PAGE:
The pre-dawn raids in Sydney were conducted at the same time as, but not directly related to, raids in Queensland with police saying the raids south of Brisbane were in relation to a counter-terrorism raid last week where two people were arrested and charged. About 70 officers were involved in Thursday’s raids in Queensland.
The New South Wales police commissioner, Andrew Scipione, said there was no need to “whip” up the raids and that the operation reflected the strength and capability of Australia’s counter-terrorism forces.
“Our police will continue to work tirelessly to prevent any such attacks but certainly can I stress that right now, is a time for calm. We don’t need to whip this up.”
He said it would become apparent through the courts what was going to happen.
Some of those arrested have had their passports cancelled because they were planning to travel to Syria or Iraq.
Twenty-five search warrants were executed in the Sydney raids which were in the suburbs of Beecroft, Bellavista, Guildford, Merrylands, Northmead, Wentworthville, Marsfield, Westmead, Castle Hill, Revesby, Bass Hill and Regents Park.
Colvin said the officers included investigators, forensic experts, tactical officers and surveillance officers.
“This is the largest operation of its type undertaken in Australia’s history,” he said.
“I think the message that we need to make clear here is that police are working very hard across this country and are very well coordinated and the community should have absolute confidence in the work of their law enforcement security agencies to work together.
“While the raids in Queensland are not directly related to what has happened here today in NSW, as I said before, the investigations continue and we are looking at the linkages between the two.”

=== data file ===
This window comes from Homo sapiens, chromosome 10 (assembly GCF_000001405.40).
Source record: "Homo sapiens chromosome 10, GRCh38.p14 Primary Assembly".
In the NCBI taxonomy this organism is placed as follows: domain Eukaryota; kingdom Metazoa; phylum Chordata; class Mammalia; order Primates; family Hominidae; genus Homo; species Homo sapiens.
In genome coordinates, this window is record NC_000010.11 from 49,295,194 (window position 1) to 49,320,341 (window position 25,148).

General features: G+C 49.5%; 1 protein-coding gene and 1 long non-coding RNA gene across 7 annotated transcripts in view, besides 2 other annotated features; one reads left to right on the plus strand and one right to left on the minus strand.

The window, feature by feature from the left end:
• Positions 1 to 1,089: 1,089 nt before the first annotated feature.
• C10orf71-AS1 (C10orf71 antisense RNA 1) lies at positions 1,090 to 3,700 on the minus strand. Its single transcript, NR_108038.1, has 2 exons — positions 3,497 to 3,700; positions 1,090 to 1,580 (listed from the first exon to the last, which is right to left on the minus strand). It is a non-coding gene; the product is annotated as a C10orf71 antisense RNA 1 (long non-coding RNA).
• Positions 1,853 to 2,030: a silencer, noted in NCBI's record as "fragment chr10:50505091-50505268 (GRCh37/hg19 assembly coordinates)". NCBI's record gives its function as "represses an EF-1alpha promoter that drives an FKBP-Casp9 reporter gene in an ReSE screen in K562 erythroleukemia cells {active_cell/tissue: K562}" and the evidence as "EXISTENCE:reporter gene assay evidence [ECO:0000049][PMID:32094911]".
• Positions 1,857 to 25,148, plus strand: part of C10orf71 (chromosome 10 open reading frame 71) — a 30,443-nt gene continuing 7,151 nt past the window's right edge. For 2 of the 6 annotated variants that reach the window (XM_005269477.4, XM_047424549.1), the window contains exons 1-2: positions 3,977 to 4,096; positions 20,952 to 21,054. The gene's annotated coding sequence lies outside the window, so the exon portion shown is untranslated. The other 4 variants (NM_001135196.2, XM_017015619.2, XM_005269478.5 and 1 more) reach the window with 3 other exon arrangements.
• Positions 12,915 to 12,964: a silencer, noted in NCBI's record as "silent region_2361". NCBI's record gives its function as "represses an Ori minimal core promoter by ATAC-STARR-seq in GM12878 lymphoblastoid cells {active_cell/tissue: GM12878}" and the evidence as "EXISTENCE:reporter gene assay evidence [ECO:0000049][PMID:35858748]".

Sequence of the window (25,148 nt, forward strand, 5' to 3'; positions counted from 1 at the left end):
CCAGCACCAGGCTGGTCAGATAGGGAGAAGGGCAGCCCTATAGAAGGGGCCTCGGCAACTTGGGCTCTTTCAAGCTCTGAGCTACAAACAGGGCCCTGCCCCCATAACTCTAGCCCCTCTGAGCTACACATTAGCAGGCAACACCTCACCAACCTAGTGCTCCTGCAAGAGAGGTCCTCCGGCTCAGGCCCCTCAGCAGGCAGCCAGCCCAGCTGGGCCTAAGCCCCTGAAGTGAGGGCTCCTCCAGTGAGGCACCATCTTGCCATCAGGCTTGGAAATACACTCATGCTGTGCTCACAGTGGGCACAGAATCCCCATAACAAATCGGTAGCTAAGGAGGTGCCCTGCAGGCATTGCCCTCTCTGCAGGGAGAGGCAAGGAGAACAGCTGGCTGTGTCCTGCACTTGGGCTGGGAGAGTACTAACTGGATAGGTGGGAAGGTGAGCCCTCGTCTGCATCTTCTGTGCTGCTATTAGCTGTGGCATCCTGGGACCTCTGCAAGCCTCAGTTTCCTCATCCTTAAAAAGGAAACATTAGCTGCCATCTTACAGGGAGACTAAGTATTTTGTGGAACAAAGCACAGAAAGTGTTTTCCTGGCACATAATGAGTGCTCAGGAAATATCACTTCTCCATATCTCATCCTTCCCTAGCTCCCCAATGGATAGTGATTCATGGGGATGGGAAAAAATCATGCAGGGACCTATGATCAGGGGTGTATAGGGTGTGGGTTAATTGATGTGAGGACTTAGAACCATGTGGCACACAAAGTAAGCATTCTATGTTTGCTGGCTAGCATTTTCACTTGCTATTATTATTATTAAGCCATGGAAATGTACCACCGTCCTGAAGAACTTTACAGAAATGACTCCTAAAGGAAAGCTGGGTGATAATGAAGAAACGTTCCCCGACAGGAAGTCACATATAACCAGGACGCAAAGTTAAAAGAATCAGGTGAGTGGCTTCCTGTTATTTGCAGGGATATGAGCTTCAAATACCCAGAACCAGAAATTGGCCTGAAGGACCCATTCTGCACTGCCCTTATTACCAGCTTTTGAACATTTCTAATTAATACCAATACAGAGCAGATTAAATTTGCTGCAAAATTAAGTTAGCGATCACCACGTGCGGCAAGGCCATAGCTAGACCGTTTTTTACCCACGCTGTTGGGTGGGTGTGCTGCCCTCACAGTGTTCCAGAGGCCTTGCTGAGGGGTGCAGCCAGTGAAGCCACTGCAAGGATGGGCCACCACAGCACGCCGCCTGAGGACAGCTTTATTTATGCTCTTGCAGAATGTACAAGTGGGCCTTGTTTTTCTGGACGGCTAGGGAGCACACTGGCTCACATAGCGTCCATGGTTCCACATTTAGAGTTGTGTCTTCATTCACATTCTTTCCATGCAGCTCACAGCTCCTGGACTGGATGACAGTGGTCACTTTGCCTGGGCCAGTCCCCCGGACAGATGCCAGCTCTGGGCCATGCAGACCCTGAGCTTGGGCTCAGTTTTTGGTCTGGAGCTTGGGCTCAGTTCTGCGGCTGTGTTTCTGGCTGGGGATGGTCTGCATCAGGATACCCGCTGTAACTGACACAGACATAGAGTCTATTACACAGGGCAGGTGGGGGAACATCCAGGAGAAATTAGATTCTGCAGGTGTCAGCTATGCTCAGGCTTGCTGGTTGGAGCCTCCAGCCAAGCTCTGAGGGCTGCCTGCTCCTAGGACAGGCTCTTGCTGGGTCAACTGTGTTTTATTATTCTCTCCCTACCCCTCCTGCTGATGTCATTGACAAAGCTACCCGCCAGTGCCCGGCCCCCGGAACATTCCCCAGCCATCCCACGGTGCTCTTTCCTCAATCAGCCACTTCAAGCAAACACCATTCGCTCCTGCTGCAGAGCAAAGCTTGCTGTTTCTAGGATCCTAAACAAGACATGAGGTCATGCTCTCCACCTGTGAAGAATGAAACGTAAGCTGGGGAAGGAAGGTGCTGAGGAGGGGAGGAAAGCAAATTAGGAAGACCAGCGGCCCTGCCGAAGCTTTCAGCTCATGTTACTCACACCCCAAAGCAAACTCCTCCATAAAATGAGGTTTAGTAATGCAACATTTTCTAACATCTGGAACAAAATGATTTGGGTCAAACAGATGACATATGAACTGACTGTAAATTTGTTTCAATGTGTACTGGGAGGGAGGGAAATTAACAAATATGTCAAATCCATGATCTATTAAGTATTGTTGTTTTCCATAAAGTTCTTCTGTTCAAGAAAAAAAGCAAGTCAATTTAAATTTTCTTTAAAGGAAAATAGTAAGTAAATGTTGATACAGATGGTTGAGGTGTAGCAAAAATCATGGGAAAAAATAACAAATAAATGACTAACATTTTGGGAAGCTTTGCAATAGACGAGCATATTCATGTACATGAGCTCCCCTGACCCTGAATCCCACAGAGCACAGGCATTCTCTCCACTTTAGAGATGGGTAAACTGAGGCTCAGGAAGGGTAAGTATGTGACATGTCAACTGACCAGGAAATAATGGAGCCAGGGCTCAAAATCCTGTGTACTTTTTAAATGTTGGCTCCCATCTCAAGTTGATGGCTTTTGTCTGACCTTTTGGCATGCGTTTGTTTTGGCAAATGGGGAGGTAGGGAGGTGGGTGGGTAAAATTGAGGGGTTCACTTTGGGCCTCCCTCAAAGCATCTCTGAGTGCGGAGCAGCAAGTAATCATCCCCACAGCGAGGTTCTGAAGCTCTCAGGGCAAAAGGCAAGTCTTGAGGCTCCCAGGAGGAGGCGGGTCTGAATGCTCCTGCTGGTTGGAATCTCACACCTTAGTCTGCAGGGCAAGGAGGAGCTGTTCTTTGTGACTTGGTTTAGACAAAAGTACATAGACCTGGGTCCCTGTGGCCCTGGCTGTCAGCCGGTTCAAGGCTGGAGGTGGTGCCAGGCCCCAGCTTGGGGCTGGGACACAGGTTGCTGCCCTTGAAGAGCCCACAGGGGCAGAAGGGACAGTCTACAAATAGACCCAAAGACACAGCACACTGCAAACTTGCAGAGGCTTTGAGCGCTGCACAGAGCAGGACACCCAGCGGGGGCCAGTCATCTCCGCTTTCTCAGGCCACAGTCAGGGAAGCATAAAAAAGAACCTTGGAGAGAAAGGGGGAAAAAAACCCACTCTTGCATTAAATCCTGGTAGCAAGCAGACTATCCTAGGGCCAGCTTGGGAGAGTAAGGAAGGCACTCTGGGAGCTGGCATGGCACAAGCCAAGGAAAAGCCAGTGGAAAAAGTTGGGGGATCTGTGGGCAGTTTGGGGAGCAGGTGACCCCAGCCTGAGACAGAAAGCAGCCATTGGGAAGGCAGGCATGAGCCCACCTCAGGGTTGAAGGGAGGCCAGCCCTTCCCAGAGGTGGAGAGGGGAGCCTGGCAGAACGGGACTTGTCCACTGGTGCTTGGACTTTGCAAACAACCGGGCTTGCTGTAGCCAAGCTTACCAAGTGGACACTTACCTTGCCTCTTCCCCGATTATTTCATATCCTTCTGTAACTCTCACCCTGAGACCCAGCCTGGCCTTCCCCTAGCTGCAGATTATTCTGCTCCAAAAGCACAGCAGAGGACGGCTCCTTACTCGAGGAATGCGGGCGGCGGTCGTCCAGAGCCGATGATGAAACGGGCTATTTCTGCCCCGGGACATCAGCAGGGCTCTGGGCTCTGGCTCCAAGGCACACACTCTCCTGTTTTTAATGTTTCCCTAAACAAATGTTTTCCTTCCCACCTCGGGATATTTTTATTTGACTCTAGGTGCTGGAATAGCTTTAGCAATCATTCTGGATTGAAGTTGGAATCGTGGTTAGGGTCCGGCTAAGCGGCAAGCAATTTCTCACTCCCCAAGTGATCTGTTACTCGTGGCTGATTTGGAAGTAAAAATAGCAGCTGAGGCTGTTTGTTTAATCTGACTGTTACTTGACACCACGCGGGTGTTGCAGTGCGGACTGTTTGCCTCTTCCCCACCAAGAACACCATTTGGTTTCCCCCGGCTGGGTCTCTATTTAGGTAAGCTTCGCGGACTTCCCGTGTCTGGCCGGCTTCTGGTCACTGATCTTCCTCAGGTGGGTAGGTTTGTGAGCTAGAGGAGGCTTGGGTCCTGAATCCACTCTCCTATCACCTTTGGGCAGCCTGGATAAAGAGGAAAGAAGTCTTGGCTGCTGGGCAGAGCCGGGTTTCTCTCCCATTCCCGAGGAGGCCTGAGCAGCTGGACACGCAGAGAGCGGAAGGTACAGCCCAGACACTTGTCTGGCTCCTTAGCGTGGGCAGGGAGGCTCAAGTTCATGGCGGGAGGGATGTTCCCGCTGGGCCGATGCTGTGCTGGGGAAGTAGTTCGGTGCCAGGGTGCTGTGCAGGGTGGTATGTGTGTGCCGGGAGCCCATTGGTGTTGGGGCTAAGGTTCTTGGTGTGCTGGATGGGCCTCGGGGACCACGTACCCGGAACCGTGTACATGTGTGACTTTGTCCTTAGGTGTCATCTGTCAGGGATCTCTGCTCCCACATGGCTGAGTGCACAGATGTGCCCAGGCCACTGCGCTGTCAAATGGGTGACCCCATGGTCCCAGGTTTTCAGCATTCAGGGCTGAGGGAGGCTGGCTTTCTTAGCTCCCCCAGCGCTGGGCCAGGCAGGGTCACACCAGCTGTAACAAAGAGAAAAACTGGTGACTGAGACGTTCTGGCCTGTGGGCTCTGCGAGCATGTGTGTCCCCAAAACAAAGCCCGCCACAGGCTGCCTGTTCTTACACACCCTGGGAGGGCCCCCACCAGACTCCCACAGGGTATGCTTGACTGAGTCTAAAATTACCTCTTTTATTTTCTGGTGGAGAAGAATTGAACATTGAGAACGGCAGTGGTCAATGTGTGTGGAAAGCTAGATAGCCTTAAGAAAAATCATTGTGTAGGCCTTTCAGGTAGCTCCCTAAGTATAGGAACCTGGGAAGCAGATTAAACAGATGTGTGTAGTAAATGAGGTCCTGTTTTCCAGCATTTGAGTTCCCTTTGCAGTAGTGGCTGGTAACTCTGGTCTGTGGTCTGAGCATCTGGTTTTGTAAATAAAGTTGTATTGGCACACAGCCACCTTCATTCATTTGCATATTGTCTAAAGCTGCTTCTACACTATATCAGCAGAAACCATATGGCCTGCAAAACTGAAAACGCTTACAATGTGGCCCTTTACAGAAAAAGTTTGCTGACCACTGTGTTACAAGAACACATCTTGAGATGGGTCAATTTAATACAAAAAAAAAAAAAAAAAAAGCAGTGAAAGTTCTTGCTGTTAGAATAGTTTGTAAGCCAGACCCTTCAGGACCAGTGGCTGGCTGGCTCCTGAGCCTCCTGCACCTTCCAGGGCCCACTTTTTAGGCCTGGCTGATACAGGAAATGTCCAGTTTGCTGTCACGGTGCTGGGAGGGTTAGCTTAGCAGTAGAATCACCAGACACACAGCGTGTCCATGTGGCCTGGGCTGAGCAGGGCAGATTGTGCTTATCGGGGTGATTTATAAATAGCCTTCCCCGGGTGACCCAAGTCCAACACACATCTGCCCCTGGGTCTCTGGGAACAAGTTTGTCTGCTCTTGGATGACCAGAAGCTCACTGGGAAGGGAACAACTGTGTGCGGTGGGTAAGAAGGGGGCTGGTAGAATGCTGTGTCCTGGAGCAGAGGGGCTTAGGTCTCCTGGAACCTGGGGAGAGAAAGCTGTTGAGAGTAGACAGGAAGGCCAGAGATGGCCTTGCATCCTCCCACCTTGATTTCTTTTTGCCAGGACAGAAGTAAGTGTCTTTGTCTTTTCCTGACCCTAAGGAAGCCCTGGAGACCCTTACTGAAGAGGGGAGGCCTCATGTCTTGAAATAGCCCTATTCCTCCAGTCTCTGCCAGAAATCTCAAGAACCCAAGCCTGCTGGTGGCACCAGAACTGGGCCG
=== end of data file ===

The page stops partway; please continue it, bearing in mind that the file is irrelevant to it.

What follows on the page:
Police would not say if the targets of the operation had any links to Islamic State.
NSW premier Mike Baird delivered warned would-be terrorists that there would be no escape from the authorities.
“We will hunt you down,” he said on Thursday. “If you have any intent to bring overseas conflicts here, if you have any intent to threaten the security of this community, we will hunt you down.”
The raids come after the terror alert level in Australia was raised from medium to high last week.
Police say the threat level was not raised because of the intelligence that led to Thursday’s raids. Colvin said it had been raised because of a range of factors.
When asked if the prime minister was aware of the alleged planned attacks, Colvin responded: “Clearly you would understand that all levels of government need to understand what the national security threat in this country is. We have regular and ongoing briefings with all levels of government including the prime minister on the generic aspects of the national counter-terrorism threat, the national security threat.”
He added: “I don’t think anyone would be surprised it’s in the interests that the PM and political leaders have an understanding of what is going on.”
Two men aged 31 and 21 were arrested in last week’s raids in Queensland in a joint operation involving about 180 federal police and Queensland police.
It is alleged the men were involved in recruiting, facilitating and funding people to travel to Syria to engage in hostile activities.
The 31-year-old, Omar Succarieh, was charged with providing funds to the terrorist organisation Jabhat al-Nusra.
Agim Kruezi, the 21-year-old, is accused of recruiting another person to become a member of Islamic State and obtaining funds in preparation for incursions into a foreign state.
The previous largest counter-terrorism operation in Australia was Operation Pendennis in 2005 when 13 men were arrested over planned bomb attacks in Sydney and Melbourne.